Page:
ITEMS IN AFP WITH MESH TERM:
ABSTRACT: The routine newborn assessment should include an examination for size, macrocephaly or microcephaly, changes in skin color, signs of birth trauma, malformations, evidence of respiratory distress, level of arousal, posture, tone, presence of spontaneous movements, and symmetry of movements. A newborn with one anatomic malformation should be evaluated for associated anomalies. Total and direct bilirubin levels should be measured in newborns with jaundice, and a complete blood count should be obtained in those with pallor or a ruddy complexion. Neurosurgical consultation is necessary in infants with craniosynostosis accompanied by restricted brain growth or hydrocephalus, cephaloceles, or exophytic scalp nodules. Neck masses can be identified by their location and include vascular malformations, abnormal lymphatic tissue, teratomas, and dermoid cysts. Most facial nerve palsies resolve spontaneously. Conjunctivitis is relatively common in newborns. Infants with chest abnormalities may need to be evaluated for Poland's syndrome or Turner's syndrome. Murmurs in the immediate newborn period are usually innocent and represent a transition from fetal to neonatal circulation. Because cyanosis is primarily secondary to respiratory or cardiac causes, affected newborns should be evaluated expeditiously, with the involvement of a cardiologist or neonatologist.
ABSTRACT: Early and accurate detection of eye disorders in children can present a challenge for family physicians. Visual acuity screening, preferably performed before four years of age, is essential for diagnosing amblyopia. Cover testing may disclose small-angle or intermittent strabismus. Leukocoria, which is detected with an ophthalmoscope, may indicate retinoblastoma or cataract. Children with glaucoma may have light sensitivity and enlargement of the cornea, and conjunctivitis that does not respond quickly to treatment may reflect more serious ocular inflammation. Children with serious eye injuries often present to the primary care physician. Nystagmus and many systemic conditions are associated with specific eye findings.
ABSTRACT: Rheumatoid arthritis, juvenile rheumatoid arthritis, SjÃ¶gren's syndrome, the seronegative spondyloarthropathies, systemic lupus erythematosus, multiple sclerosis, giant cell arteritis, and Graves' disease are autoimmune disorders commonly encountered by family physicians. These autoimmune disorders can have devastating systemic and ocular effects. Ocular symptoms may include dry or red eyes, foreign-body sensation, pruritus, photophobia, pain, visual changes, and even complete loss of vision. Because a number of these diseases may initially present with ocular symptoms, physicians should maintain a high index of suspicion to make a timely diagnosis. A thorough ophthalmic examination, including visual acuity, pupillary reaction, ocular motility, confrontation field testing, external inspection, and direct ophthalmoscopy with fluorescein staining, should be completed. In the patient with the complaint of a "dry eye" or a "red eye," simple tools such as the Schirmer's test or the blanching effect of phenylephrine can be useful in diagnosis. In general, managing the systemic effects with nonsteroidal anti-inflammatory drugs, corticosteroids, and immunosuppressive agents controls the ocular symptoms. When visual function is threatened, surgical therapy may be necessary. Early and accurate diagnosis with prompt treatment or referral to an ophthalmologist may prevent systemic and ocular disabilities.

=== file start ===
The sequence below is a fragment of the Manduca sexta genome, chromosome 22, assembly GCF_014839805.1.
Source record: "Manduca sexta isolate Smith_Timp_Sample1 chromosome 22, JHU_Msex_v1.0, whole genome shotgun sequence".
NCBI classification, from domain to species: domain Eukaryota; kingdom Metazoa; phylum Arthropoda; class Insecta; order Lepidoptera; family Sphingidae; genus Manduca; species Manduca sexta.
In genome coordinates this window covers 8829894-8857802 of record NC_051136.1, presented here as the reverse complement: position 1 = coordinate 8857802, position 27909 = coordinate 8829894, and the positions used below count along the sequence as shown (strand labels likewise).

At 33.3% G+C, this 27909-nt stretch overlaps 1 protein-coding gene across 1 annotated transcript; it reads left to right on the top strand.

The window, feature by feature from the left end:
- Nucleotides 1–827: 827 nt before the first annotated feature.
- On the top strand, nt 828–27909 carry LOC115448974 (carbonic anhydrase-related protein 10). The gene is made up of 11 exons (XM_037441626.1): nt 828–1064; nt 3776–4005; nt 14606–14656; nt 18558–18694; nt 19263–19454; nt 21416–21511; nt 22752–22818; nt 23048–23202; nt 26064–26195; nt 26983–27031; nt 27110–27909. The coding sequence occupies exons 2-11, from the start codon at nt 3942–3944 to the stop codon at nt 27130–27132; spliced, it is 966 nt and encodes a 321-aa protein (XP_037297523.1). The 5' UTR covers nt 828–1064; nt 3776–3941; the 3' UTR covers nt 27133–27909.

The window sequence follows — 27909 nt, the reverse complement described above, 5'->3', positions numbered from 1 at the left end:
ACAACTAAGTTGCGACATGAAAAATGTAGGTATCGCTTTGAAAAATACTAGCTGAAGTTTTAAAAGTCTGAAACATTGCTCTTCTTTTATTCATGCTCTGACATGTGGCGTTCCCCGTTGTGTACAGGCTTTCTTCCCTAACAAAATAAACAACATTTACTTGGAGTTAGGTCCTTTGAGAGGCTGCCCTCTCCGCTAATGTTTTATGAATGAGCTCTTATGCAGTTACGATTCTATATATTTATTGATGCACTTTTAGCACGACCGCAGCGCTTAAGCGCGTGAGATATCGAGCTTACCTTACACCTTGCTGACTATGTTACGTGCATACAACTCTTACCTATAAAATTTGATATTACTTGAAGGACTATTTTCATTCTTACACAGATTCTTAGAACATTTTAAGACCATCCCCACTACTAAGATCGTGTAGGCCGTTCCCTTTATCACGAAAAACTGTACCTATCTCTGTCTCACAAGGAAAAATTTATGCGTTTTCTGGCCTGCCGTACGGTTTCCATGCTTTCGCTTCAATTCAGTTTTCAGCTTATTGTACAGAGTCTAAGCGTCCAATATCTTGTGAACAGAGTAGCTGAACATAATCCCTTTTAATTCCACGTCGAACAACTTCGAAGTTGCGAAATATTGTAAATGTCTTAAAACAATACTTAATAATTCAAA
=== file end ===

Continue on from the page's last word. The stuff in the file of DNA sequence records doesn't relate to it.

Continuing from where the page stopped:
The Visually Impaired Patient - Article
ABSTRACT: Blindness or low vision affects more than 3 million Americans 40 years and older, and this number is projected to reach 5.5 million by 2020. In addition to treating a patient's vision loss and comorbid medical issues, physicians must be aware of the physical limitations and social issues associated with vision loss to optimize health and independent living for the visually impaired patient. In the United States, the four most prevalent etiologies of vision loss in persons 40 years and older are age-related macular degeneration, cataracts, glaucoma, and diabetic retinopathy. Exudative macular degeneration is treated with laser therapy, and progression of nonexudative macular degeneration in its advanced stages may be slowed with high-dose antioxidant and zinc regimens. The value of screening for glaucoma is uncertain; management of this condition relies on topical ocular medications. Cataract symptoms include decreased visual acuity, decreased color perception, decreased contrast sensitivity, and glare disability. Lifestyle and environmental interventions can improve function in patients with cataracts, but surgery is commonly performed if the condition worsens. Diabetic retinopathy responds to tight glucose control, and severe cases marked by macular edema are treated with laser photocoagulation. Vision-enhancing devices can help magnify objects, and nonoptical interventions include special filters and enhanced lighting.